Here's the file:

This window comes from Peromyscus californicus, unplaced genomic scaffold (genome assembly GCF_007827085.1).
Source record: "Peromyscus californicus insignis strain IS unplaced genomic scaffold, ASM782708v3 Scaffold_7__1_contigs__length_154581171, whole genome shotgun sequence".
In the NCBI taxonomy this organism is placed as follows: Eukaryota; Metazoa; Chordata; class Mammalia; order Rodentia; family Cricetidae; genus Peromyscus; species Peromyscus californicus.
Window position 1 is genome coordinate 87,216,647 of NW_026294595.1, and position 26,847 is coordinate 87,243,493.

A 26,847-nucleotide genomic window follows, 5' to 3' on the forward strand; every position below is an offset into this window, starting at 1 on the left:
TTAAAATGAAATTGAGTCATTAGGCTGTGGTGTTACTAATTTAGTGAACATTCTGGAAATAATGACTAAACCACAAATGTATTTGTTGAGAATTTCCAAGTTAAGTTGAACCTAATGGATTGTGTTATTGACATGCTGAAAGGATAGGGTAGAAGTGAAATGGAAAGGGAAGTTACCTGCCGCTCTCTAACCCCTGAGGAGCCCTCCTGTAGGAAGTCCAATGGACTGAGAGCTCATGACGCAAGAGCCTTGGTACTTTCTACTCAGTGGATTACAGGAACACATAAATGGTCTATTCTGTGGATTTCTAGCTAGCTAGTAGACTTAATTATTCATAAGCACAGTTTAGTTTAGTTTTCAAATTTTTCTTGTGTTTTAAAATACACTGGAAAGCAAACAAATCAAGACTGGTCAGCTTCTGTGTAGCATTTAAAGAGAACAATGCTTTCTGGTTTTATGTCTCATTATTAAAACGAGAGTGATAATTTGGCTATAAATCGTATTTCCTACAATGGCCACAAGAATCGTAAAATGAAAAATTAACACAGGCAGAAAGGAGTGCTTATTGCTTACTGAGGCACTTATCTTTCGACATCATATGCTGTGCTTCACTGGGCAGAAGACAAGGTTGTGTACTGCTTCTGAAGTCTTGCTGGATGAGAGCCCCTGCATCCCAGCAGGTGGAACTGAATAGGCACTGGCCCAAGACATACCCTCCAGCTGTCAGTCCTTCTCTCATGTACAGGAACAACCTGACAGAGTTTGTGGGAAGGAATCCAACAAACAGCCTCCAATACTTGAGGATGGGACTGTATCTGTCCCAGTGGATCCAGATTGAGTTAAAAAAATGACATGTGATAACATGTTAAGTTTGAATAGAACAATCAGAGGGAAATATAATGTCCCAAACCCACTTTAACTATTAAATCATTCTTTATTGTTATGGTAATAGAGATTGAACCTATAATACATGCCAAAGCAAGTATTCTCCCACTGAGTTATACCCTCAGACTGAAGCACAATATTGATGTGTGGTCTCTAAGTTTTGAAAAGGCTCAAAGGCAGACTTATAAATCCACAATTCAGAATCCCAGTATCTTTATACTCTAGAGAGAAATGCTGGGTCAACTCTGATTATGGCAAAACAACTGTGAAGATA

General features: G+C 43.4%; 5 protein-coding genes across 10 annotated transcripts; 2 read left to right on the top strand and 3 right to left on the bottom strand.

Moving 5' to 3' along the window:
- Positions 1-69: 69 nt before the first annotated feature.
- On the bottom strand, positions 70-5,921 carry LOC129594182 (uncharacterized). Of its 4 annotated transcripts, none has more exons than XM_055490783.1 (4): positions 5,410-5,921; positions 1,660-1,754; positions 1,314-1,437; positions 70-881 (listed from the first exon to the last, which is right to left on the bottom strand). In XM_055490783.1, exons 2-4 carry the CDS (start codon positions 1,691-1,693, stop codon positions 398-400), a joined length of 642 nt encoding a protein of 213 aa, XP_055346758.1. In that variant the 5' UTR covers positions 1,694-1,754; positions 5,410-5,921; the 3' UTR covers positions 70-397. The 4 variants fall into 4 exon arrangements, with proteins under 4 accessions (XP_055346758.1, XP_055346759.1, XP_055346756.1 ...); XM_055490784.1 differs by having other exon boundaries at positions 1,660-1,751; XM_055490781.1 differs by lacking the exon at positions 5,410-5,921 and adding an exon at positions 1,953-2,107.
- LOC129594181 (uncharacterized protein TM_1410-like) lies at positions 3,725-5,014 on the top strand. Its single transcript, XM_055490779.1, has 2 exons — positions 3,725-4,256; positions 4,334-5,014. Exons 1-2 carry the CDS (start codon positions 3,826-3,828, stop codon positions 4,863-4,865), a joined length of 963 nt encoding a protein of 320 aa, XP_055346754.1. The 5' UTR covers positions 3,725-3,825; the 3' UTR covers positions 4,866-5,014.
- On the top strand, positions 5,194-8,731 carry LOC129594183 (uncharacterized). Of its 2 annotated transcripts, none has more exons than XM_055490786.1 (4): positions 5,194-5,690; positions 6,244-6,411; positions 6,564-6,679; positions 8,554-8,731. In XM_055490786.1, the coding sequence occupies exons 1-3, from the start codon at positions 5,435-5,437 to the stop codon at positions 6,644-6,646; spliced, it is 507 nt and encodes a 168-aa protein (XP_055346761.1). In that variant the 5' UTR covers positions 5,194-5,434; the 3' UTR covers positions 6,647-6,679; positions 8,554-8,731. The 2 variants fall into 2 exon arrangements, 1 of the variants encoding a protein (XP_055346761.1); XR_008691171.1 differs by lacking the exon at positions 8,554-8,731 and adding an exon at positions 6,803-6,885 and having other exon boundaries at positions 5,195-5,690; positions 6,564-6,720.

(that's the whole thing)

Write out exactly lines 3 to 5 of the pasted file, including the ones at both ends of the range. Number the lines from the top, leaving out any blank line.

In the NCBI taxonomy this organism is placed as follows: Eukaryota; Metazoa; Chordata; class Mammalia; order Rodentia; family Cricetidae; genus Peromyscus; species Peromyscus californicus.
Window position 1 is genome coordinate 87,216,647 of NW_026294595.1, and position 26,847 is coordinate 87,243,493.

A 26,847-nucleotide genomic window follows, 5' to 3' on the forward strand; every position below is an offset into this window, starting at 1 on the left: